Wyandotte County Museum receives $10k donation from Wyandotte Nation and 7th Street Casino  


Article from Wyandotte Daily (www.wyandottedaily.comPublished with permission.

Preserving the future of their past has been one of the themes of the Wyandotte Nation of Oklahoma, according to Chief Billy Friend.

As part of that historical preservation effort, today the Wyandotte Nation of Oklahoma presented the Wyandotte County Museum a check for $10,000. The museum is located at 126th and State Avenue inside the Wyandotte County Park at Bonner Springs.

Friend said one of his goals as a tribal leader is to make sure the next generations of the Wyandotte Nation know their history. For the past 10 years or more, he has brought busloads of Wyandottes to the museum to learn about their history, he said.

The Wyandottes were here primarily from 1843 through 1867, when the group split and some of the Wyandotte Nation moved to Oklahoma.

“This is an important part of our history,” Friend said. The period of 1843 through 1867 also was an important part of the history of Wyandotte County and Kansas City, Kansas, and included the Civil War years. Those 24 years had a strong effect on the tribe, and there was a split in the Wyandotte Nation that occurred during those years, he said.

“Thank you for all you have done in helping us preserve the future of our past,” Friend said in presenting the check today.

The donation of $10,000 was presented on behalf of the tribe and the 7th Street Casino, which is located in downtown Kansas City, Kansas, at 7th and Ann Avenue.

Attending a $10,000 check presentation from the Wyandotte Nation of Oklahoma to the Wyandotte County Museum today were, left to right, Edwardsville Mayor John McTaggart, Rebecca Meditz, president of the Wyandotte County Historical Society and Museum, Unified Government Commissioner Mike Kane, Wyandotte Nation of Oklahoma Chief Billy Friend, Kansas City, Kansas, Unified Government Mayor David Alvey, Unified Government Commissioner Melissa Bynum and Wyandotte County Museum Director Trish Schurkamp. (Courtesy Photo)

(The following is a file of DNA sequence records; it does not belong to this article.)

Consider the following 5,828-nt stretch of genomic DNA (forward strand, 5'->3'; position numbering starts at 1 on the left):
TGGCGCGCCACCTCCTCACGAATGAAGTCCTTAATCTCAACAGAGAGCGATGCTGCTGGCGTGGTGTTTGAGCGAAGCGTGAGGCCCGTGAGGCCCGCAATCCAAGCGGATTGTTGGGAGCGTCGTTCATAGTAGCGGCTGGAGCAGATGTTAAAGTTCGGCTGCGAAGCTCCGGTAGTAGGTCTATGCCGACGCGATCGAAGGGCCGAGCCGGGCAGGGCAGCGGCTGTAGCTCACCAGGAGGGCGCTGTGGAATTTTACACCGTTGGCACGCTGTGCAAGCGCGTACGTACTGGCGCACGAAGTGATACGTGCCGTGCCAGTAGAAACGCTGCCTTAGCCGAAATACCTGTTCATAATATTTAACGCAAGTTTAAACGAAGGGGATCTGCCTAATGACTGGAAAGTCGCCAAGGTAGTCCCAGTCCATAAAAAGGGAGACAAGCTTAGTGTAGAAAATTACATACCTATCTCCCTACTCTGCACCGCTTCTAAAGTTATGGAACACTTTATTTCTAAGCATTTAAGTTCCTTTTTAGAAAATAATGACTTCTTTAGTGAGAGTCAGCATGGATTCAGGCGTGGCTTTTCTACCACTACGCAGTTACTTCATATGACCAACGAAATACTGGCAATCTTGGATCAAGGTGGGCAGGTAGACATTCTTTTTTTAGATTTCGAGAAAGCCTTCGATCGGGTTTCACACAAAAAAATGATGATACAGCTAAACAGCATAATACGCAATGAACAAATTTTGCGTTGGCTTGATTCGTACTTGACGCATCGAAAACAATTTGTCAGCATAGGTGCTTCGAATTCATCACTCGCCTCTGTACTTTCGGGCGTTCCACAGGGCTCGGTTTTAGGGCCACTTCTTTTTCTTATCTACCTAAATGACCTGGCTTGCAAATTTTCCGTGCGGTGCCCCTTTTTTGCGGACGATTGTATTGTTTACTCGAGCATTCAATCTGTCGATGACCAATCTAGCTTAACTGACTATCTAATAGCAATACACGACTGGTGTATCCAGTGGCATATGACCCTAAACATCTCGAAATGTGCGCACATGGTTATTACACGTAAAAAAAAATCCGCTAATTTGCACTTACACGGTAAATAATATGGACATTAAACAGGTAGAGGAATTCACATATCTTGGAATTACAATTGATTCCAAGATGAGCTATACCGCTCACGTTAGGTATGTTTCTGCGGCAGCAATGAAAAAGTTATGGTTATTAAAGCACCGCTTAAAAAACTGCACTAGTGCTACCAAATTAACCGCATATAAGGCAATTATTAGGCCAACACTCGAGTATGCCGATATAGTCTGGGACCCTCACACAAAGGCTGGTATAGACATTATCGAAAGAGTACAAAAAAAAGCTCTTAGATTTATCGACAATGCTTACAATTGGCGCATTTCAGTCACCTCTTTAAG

Mayor David Alvey, who received the check with Museum Director Trish Schurkamp, expressed his thanks to Chief Friend and the Wyandotte Nation.

The circumstances that brought the Wyandottes to this area were not happy, and were fairly brutal, Alvey said, but “sometimes great things come from that, and your presence here now and your friendship here now is a great thing.”

“Today we are being honored by the Wyandotte Nation of Oklahoma and Chief Billy Friend,” Schurkamp said. Over the past years, the friendship that the museum and the Wyandotte Nation has built has prided itself on honesty, trust and stability, she said.

“I am and will forever be humbled by this alliance,” Schurkamp said.

Schurkamp said the $10,000 check will not be used for museum operations, but will go to a special Wyandotte County Museum fund that will help to fund exhibits and museum needs.


To see the original article, click on the link and visit Wyandotte Daily:


This entry was posted in Tribal News. Bookmark the permalink.

Comments are closed.